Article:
The inertia of the time of Joshua comes to a halt. The stage is set for the cyclical pattern of decay among the people which the book of Judges narrates. As Michael Hattin says eloquently:

Leaderless, and no longer certain of their mission, the people of Israel instead settle down, content to farm their fertile plots, raise their flocks and families, and leave the process of possession incomplete. The Canaanites continue to dwell among them, with their religious and moral system intact, and the siren call of their gods soon took effect. (Hattin 2020, 10)

Israel was always intended to be an alternative to Egypt, Canaan, and the other moral and religious visions present in the ancient world. Instead, we find the people at the end of this narrative adopting the enslaving practices they found themselves victims of in Egypt and tolerating the presence of competing visions for society complete with alternative religious systems. There is no Moses or Joshua to rally the people from their lethargy, nor is there a strong sense of unity among the tribes. The book of Judges attempts to make sense of a dark time in the story of Israel and after one chapter we are in a position to encounter the recurring challenge of faithfulness to the vision their God intended for the people. They were unable or unwilling to create a space free of alternative moral and religious visions to attempt this great divine experiment of a people living in a covenant with their God, a people living a life ordered by the law of God. Instead they live out their vocation as a covenant people in a place of competing messages and loyalties and the results do not live up to the hope of the author of Judges.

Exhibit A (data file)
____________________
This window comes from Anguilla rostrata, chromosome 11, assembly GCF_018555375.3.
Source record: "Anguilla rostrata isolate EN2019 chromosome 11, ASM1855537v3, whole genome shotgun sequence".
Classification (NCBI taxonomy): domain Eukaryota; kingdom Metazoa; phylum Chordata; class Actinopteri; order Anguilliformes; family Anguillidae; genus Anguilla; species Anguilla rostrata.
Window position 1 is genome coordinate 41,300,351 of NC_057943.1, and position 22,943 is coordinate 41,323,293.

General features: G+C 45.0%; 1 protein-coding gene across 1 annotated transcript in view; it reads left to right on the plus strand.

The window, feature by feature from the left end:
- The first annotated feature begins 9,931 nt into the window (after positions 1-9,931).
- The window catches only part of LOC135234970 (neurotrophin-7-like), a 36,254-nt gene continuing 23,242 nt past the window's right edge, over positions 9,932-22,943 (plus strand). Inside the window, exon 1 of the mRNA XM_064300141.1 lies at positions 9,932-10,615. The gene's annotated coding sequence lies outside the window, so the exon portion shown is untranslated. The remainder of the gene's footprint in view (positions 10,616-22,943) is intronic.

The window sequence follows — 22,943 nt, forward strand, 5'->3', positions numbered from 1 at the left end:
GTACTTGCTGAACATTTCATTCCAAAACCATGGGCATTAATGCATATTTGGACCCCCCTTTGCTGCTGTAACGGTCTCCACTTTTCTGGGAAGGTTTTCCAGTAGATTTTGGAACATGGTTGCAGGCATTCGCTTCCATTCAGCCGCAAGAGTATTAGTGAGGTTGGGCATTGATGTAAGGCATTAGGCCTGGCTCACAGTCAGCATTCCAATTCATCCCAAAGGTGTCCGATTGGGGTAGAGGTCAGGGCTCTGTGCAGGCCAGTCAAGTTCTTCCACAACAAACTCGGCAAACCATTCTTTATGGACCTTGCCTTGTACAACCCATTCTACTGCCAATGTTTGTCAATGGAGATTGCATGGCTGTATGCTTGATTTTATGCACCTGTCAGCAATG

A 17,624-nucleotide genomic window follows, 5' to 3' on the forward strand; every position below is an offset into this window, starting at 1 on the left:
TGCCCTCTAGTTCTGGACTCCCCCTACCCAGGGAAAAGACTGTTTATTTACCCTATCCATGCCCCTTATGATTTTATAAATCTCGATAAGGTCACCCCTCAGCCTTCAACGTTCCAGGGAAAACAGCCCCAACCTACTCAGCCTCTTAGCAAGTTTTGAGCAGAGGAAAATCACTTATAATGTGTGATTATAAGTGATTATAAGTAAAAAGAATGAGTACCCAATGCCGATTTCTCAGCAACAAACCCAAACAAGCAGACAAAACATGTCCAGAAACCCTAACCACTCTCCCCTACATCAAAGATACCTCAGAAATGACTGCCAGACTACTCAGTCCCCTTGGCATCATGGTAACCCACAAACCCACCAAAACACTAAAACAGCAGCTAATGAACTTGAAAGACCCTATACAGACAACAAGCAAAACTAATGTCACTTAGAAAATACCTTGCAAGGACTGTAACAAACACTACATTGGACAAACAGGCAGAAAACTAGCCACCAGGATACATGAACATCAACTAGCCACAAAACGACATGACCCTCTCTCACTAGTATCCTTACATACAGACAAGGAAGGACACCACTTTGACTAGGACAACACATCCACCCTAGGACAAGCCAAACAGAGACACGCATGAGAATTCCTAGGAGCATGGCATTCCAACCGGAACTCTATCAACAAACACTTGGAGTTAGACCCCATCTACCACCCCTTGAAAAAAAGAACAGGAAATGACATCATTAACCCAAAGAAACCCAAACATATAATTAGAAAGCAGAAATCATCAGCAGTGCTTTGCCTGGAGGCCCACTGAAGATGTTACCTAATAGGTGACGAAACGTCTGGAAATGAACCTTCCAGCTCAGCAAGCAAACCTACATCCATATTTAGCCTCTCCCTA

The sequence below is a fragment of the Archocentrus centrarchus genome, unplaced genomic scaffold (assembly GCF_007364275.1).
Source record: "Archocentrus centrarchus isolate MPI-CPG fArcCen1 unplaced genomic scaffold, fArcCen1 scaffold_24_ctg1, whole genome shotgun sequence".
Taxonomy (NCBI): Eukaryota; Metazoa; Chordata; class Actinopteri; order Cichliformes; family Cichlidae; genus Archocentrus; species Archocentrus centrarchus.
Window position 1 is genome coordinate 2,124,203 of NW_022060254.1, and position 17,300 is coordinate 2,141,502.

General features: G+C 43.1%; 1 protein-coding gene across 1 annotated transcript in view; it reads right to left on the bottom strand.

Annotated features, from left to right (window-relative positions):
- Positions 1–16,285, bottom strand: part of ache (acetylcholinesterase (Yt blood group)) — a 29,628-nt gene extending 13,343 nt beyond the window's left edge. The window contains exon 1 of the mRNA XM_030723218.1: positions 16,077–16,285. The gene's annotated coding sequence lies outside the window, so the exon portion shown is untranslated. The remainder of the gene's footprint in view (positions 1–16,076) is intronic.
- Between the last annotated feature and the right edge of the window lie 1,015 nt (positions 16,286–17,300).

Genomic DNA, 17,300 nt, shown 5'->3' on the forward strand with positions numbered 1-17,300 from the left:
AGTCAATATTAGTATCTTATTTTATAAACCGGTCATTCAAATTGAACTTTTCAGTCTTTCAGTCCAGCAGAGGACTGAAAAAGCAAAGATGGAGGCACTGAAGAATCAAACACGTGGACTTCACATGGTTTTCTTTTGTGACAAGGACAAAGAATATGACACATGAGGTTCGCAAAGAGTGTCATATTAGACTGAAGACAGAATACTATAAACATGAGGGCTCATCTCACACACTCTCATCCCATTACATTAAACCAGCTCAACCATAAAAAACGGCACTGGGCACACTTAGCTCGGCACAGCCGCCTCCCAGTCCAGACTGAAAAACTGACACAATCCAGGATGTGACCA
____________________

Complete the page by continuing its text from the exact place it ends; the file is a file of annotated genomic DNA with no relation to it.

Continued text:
[1] For a complete discussion of the problem of large numbers in the book of Judges see Barry G. Webb’s note on translation. (Webb 2012, 71-74)

[2] The notion of divine ‘repayment’ will also feature in the stories of Gideon, Abimelech, and Samson.

Transitioning into the book of Judges

Cracked pots, Picture taken by Enric from the Monestary of Sanahin, Armenia shared under creative commons 4.0